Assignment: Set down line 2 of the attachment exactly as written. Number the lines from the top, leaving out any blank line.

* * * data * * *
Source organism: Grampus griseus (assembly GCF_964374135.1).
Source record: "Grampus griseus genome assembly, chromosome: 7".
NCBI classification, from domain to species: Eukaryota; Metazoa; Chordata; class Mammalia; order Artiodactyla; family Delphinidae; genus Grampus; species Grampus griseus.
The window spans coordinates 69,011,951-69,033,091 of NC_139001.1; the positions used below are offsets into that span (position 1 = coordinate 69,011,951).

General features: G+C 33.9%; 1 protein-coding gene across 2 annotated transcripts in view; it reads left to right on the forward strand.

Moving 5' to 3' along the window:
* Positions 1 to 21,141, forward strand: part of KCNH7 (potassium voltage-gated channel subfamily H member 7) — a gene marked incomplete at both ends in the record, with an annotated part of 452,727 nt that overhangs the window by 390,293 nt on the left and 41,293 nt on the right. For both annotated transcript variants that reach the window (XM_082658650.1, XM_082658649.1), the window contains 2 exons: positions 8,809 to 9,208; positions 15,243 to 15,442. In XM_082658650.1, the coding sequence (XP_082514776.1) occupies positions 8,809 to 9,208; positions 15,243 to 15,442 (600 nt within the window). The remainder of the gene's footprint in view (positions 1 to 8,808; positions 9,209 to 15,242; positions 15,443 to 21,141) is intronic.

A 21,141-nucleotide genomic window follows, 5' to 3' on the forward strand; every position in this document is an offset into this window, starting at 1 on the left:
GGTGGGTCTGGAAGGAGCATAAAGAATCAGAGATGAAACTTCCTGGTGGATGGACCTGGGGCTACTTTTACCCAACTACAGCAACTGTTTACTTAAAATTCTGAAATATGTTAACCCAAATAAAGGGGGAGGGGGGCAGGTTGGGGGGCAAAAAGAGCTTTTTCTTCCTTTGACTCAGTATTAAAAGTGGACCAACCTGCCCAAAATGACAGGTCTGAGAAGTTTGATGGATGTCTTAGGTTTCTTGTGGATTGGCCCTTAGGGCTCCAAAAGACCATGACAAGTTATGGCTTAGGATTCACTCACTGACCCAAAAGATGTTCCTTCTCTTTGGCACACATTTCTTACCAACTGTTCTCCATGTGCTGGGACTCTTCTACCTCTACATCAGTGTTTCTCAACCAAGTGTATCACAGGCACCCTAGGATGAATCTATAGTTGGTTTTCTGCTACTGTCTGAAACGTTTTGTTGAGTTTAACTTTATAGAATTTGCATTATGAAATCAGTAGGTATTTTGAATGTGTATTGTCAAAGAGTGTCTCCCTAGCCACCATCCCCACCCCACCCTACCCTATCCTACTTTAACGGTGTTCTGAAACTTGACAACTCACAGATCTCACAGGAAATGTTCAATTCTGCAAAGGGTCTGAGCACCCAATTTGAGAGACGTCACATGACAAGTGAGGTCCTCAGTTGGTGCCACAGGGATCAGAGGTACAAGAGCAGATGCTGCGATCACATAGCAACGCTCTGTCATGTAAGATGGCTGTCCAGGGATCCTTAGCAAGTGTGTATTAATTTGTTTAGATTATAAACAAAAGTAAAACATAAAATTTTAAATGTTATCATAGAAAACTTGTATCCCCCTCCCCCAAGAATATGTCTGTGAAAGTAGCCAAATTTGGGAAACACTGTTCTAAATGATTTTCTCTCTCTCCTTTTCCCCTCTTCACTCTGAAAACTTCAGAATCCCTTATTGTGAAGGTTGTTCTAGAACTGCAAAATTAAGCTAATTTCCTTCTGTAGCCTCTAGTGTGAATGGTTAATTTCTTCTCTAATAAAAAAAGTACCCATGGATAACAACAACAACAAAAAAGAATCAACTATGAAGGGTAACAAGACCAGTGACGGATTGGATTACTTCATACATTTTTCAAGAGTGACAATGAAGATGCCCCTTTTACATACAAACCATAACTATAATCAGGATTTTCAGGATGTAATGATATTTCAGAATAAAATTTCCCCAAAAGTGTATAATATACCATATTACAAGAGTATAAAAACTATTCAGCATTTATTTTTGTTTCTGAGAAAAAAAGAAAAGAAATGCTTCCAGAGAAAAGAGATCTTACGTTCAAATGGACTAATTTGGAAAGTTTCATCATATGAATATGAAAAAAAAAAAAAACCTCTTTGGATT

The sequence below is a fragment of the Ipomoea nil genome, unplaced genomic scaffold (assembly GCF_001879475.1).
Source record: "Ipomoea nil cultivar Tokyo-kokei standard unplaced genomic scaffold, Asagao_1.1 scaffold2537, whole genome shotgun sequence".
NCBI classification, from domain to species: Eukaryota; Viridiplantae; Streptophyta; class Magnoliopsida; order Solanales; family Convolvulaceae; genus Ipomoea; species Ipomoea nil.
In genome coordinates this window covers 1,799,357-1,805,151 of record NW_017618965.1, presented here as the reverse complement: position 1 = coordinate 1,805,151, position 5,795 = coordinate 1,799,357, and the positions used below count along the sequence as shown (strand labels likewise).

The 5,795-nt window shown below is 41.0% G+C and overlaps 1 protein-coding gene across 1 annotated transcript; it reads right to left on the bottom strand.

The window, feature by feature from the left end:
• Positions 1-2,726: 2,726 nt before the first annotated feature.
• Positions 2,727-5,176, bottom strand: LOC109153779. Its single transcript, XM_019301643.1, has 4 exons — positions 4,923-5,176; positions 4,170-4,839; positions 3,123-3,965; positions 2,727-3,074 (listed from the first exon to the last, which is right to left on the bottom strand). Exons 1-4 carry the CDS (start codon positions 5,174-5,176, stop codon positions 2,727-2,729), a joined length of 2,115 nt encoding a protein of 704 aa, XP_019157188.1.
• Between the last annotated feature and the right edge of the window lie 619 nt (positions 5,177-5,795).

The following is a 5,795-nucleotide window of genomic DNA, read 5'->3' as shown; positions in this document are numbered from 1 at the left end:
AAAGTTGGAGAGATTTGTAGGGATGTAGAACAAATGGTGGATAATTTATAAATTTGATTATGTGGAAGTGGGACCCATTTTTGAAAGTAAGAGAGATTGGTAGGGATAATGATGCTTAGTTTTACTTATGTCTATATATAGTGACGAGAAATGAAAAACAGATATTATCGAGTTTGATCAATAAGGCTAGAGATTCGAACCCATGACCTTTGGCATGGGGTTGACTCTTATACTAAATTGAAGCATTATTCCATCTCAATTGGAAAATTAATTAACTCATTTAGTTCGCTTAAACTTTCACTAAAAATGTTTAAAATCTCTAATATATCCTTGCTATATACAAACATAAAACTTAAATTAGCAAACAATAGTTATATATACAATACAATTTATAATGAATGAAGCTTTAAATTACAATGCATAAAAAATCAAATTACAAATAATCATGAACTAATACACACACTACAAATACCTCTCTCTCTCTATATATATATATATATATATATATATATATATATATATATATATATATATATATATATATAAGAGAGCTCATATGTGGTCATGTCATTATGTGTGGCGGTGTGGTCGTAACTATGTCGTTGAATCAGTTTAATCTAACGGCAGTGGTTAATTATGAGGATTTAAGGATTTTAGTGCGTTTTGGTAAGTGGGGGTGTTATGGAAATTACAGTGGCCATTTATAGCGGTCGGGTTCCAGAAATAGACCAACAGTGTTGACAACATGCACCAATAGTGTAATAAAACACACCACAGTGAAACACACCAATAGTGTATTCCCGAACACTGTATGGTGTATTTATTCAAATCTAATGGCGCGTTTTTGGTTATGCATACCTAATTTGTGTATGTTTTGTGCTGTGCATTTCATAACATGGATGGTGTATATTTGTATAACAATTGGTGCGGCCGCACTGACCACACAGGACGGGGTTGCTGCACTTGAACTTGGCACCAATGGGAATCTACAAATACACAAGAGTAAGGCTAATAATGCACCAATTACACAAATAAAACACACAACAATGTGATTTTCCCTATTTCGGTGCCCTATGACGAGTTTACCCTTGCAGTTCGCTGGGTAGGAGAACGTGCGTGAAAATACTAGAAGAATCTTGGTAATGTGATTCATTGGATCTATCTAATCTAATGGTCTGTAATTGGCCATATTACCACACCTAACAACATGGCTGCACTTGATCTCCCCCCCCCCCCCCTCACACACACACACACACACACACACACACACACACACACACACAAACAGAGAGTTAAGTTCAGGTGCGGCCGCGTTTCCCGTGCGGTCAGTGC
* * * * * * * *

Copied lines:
Source record: "Grampus griseus genome assembly, chromosome: 7".